High flexural strength is what an unreinforced concrete pavement needs if it is to transfer the wheel loads from large jet aircraft to the ground below. Heathrow in general and T5 in particular present a special challenge to the concrete technologist.
More than 50% of the airliners using the runways and taxiways are wide-bodied jets, with wheel loads of up to 23t in the case of a fully loaded and fuelled Boeing 747. Compare that to the world's busiest airport, Atlanta, which may boast of more plane movements than Heathrow, but can claim no more than 10% of them are big, wide-bodied planes.
Heathrow must also prepare for the advent of the daddy of them all - the monstrous double deck Airbus A380, with its projected 28t wheel loads. Many of the A380s that land at Heathrow will be handled by T5B. BAA knew well in advance of the T5 go-ahead that a major leap in concrete technology was needed to cope with the A380.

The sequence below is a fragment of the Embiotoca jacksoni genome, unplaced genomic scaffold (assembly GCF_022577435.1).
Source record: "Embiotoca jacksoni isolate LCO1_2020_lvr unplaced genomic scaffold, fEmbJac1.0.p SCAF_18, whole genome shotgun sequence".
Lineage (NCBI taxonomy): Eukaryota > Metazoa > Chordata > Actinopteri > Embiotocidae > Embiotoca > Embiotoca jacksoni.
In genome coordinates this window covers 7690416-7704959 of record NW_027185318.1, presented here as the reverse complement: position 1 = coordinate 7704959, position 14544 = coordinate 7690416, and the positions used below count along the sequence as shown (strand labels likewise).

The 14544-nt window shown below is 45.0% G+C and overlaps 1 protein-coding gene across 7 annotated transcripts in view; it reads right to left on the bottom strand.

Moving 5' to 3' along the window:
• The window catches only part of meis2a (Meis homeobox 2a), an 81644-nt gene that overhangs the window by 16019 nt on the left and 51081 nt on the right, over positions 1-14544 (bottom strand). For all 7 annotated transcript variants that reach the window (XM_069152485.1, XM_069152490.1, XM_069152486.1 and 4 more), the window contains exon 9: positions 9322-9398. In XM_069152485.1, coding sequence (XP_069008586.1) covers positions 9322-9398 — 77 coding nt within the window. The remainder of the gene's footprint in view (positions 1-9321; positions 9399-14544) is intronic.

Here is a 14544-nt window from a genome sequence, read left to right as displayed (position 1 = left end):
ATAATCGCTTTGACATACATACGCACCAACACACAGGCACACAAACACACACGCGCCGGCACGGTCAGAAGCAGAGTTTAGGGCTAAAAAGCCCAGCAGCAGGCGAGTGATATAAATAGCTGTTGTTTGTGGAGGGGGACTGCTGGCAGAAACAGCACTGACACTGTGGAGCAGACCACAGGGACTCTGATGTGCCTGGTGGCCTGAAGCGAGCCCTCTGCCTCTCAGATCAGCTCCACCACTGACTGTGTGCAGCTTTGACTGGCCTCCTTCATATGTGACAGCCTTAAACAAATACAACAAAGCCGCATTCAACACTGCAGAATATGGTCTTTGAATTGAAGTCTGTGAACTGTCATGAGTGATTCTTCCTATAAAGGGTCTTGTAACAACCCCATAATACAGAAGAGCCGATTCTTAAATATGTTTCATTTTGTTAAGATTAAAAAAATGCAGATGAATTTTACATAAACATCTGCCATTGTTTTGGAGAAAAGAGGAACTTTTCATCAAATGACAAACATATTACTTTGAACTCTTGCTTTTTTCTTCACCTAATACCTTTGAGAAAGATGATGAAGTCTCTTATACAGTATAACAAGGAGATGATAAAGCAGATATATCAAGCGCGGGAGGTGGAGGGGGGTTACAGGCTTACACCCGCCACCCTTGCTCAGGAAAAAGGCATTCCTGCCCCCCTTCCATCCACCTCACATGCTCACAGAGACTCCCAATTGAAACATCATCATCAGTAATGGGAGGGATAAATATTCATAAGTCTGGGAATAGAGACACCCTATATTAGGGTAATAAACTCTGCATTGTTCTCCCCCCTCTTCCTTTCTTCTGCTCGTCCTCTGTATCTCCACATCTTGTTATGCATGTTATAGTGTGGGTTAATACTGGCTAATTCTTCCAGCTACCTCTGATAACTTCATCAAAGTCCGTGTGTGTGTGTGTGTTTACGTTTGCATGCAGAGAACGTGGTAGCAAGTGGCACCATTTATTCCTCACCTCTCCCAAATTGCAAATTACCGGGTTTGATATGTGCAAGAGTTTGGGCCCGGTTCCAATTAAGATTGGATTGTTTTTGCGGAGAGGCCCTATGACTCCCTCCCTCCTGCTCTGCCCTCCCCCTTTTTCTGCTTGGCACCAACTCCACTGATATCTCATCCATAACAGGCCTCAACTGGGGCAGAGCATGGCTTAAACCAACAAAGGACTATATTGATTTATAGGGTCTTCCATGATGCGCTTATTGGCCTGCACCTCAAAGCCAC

'If we had stuck with our long established F5 mix, the slab would have had to be 800mm thick, well beyond the capacity of modern slipform pavers, ' explains TPS T5 aircraft pavement design engineer Richard Moore.
'We needed a mix that could be slipformed in a single pass, preferably one that didn't need a lot of expensive admixtures.'
In 1998 the Pavement Team started slipforming with a new F6 mix, which for the first time had part of its Portland cement content replaced with PFA. The designation comes from the characteristic flexural strength - the long-term objective was to move onto even stronger mixes, with flexural strengths of 7N/mm 2or even more.